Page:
Was Ayotunde still alive? She had no way to know. Ayotunde, beloved younger son, whose name meant “joy has returned.” Ayotunde as he was, his face bright, his skin gleaming, his laughter easy. Her beloved, and her intended. Their families planned to announce their betrothal when they arrived in Whydah, and to celebrate the wedding when they returned home.

She had become so thin that she could feel the pressure of the platform on the bones of her buttocks and her shoulders. She tried to move. People who lay flat developed sores, and if the sores were bad enough, the movement of the ship ate through their flesh, exposing the bone. They died, but they suffered agony first.

Twice a day, the red-faced men came downstairs to give them food to eat: yams, and beans mashed to a paste, and rice. She had been in such despair, the first week, that she had not wanted to eat. She saw what the red-faced men did to people who stopped eating. They opened their jaws and forced the food down their throats, and if they continued to refuse, they touched hot coals to their lips.

Every day, people died. Abeni thought that those who died were more fortunate than those who lived. Where were they going? What would happen when they arrived? She closed her eyes, even though remembering tormented her. If she died she would never see Ayotunde again.

Why had the red-faced man asked for her name? What use was a name to a slave, soon to be a corpse? She tried to turn her head. She wept.

Captain Quitman, who slept badly at night, put his head down on his desk after Pereira left, pressing his cheek to the ledger. When he woke, neck stiff, eyes bleared, he was aware that someone else was in his cabin. She sat on the table, her bosom at his eye level in that cramped space, which roused him and shamed him. She filled the room with a briny odor, not at all unpleasant, strong enough to drown out the stench of the hold. She was brown of skin, to his eye a comely color on a table or chair, but not on a human body. Her face was covered with the delicate, even, vertical scars that were considered a mark of beauty among the Yoruba. Her hair, cropped very close to her head, was the finest black wool. Her eyes were large and heavy-lidded, the irises so dark that they melted into the pupil in a uniform black. Her lips were brown, tinged with pink, and very full. Her breasts, which he could see so plainly, were round, high on her torso, and firm, like the breasts of a figurehead on a ship’s prow. She had the navel and the hips of a woman, but where her sex would be, she had a single thick limb, covered in a moist hide, a darker brown than her skin, and where her feet would be, she had two great fins. They put Quitman in mind of the tail of a shark.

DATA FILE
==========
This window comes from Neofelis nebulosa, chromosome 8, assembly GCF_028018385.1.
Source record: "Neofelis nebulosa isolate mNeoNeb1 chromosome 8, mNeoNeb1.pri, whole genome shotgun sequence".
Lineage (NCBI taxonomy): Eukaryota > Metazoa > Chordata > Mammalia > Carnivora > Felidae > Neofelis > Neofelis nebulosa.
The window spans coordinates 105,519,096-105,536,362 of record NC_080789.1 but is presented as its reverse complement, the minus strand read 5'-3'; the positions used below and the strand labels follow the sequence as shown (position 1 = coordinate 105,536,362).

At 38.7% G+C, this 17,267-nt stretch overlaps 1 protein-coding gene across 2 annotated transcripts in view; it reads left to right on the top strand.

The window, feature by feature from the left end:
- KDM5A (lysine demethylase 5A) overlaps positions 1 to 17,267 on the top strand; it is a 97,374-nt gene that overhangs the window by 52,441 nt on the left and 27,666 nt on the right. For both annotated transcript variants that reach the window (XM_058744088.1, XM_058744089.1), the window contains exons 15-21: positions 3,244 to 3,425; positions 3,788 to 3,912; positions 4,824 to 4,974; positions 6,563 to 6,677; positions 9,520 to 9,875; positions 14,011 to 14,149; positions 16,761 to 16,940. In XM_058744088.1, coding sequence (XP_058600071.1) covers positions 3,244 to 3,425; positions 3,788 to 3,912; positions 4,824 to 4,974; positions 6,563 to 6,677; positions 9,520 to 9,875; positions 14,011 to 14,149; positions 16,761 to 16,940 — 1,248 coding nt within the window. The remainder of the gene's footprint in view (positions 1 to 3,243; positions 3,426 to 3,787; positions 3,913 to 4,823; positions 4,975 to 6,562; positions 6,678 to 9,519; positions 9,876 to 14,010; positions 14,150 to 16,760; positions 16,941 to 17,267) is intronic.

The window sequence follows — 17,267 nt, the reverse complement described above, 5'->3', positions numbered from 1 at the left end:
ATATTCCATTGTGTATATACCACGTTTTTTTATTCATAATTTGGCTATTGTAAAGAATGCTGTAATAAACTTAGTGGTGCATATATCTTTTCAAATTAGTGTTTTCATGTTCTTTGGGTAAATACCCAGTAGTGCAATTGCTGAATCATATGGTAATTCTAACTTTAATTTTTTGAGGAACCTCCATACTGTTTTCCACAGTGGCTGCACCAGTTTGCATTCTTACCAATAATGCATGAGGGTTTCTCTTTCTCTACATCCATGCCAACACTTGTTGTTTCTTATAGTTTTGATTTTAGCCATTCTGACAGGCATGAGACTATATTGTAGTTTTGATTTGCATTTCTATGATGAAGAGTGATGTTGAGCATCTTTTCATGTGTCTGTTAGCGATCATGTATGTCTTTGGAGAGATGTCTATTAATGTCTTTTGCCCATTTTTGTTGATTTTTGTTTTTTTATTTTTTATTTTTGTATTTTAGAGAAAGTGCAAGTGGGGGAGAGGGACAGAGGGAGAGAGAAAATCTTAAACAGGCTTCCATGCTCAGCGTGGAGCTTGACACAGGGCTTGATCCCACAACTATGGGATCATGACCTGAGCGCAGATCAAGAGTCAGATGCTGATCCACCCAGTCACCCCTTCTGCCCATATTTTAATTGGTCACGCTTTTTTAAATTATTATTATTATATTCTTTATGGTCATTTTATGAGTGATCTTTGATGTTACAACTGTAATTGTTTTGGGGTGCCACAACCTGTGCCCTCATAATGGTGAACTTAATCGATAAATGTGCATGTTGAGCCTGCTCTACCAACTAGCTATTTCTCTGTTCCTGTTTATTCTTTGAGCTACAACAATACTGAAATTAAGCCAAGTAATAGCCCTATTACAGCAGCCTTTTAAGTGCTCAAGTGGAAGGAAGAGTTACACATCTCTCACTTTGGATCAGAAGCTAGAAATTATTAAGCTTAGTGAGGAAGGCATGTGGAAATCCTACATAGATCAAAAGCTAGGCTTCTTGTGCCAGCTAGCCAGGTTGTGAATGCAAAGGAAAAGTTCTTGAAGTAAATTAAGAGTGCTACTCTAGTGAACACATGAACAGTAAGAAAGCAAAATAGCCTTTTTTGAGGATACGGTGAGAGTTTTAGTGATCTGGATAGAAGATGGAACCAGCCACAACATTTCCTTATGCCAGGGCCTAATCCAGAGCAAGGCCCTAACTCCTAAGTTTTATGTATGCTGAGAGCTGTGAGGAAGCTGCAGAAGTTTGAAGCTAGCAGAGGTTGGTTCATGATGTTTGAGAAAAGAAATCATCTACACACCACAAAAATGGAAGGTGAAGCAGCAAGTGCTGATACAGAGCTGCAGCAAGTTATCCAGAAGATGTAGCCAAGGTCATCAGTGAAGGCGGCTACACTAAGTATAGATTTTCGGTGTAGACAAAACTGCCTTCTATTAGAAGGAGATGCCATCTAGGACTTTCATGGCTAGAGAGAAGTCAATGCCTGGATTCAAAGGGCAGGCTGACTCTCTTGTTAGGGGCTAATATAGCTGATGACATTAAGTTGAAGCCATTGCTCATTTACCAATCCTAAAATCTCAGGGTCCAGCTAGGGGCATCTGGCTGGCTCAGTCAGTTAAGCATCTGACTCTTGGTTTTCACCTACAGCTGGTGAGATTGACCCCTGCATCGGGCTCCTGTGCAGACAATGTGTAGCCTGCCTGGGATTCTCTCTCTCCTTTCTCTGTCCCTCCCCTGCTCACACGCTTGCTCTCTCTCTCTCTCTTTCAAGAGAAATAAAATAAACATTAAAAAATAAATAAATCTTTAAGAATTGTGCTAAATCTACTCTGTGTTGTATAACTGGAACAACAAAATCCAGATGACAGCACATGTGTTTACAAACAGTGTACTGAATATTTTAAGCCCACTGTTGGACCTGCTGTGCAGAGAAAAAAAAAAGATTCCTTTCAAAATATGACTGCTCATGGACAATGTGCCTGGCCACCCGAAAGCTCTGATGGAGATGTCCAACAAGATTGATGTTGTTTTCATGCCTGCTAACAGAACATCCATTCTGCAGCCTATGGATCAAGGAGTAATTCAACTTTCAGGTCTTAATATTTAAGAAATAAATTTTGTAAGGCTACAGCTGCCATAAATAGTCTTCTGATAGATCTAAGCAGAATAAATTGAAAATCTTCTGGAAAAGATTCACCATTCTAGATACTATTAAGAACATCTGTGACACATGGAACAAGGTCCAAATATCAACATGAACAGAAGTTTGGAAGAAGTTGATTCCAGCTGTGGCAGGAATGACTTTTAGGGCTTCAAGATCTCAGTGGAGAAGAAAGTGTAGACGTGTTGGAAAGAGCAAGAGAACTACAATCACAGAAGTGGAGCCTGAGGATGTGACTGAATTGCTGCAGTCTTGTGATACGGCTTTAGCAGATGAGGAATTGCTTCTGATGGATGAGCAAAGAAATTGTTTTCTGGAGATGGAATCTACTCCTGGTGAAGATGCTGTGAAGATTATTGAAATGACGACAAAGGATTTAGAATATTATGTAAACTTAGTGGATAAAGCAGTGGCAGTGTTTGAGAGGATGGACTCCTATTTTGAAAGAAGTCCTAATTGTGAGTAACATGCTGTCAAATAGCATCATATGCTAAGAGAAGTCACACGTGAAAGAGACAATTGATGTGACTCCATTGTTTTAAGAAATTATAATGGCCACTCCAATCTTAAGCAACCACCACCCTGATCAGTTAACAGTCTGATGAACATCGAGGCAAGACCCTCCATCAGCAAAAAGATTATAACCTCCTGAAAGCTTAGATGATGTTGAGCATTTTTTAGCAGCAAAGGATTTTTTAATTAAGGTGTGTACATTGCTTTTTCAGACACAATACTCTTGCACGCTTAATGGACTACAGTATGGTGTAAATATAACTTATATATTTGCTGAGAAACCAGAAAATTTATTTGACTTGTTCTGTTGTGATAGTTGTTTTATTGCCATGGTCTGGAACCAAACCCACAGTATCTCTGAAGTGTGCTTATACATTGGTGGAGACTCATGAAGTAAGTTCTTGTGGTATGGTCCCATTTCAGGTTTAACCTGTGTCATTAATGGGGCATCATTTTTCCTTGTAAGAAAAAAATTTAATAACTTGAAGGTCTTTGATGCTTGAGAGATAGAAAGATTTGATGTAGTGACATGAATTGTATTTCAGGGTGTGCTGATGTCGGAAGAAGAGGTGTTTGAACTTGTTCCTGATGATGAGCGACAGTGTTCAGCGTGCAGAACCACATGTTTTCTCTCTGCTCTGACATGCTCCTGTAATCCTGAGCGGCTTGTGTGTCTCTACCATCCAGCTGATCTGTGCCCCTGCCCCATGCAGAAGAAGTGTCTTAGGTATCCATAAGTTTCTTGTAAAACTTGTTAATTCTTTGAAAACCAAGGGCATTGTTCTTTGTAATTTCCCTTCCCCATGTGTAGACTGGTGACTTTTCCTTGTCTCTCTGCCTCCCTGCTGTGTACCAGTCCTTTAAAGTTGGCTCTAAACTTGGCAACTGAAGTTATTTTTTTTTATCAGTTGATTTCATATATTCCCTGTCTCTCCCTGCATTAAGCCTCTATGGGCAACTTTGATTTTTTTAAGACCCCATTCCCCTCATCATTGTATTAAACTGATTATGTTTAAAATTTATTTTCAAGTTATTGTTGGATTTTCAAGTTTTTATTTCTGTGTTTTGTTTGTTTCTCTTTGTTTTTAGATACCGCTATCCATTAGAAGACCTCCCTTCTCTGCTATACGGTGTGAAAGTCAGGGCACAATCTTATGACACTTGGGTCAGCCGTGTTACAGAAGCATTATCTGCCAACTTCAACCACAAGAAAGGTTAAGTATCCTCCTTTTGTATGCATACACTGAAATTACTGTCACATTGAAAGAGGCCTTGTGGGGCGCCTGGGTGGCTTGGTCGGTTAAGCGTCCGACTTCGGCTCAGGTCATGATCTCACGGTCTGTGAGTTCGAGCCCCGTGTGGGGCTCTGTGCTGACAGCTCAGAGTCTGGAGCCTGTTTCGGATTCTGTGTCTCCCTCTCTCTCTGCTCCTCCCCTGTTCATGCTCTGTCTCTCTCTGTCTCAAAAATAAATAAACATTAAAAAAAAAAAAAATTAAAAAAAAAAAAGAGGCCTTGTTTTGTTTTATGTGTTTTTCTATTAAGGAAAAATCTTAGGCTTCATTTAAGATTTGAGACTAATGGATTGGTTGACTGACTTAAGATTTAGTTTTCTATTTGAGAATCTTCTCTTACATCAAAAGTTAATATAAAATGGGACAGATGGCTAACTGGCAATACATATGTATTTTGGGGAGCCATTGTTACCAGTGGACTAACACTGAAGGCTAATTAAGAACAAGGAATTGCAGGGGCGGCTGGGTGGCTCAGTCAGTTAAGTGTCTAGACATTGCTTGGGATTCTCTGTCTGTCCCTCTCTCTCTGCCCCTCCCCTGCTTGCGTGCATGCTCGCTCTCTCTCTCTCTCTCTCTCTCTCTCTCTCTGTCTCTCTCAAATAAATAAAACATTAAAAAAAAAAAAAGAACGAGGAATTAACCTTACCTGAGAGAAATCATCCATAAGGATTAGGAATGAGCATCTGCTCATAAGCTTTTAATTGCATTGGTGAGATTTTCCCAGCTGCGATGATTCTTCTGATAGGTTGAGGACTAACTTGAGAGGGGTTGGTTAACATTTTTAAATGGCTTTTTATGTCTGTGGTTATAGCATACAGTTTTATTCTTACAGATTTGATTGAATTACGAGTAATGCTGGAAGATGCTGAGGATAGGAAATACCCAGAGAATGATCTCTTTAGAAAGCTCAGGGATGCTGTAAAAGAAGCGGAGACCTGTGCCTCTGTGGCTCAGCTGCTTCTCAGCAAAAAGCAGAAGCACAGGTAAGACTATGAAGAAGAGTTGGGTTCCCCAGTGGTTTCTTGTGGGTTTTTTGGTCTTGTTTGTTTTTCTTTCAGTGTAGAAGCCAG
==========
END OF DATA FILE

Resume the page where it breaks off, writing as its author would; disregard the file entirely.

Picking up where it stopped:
“Who are you?” he asked.

She spoke in a language he had never heard before, but he understood her perfectly. She said, “My name is Yemaya. I’m the mother of the ocean. I protect all women who are mothers, and women who will be mothers. I protect their children, who swim in the sea of the womb, and who have tails and gills before they are born.”

“What do you want?” he asked.

“Set my captives free.”

He said, “I’ll be ruined. I can’t.”

“Set my captives free,” she repeated.

“If I don’t?”

She smiled. Her teeth were very white in her dark brown face. They were a woman’s teeth, but they made him think again of the shark, whose teeth could tear a man to death. “You’ll see,” she said, and as suddenly as she had come, she disappeared, leaving the briny smell behind her.

By mid-afternoon, the sky began to darken, and the sea, which was dark blue in the sunlight, had turned as dark as the sky. The wind came up, and the waves began to curl and crest. The ship bobbed through them like a cork from a bottle. Aboveboard, the sailors felt uneasy, casting their gaze at the sky. Below, in the cargo hold, the captives groaned in pain as every movement of the ship tugged on their manacles and rubbed their raw flesh.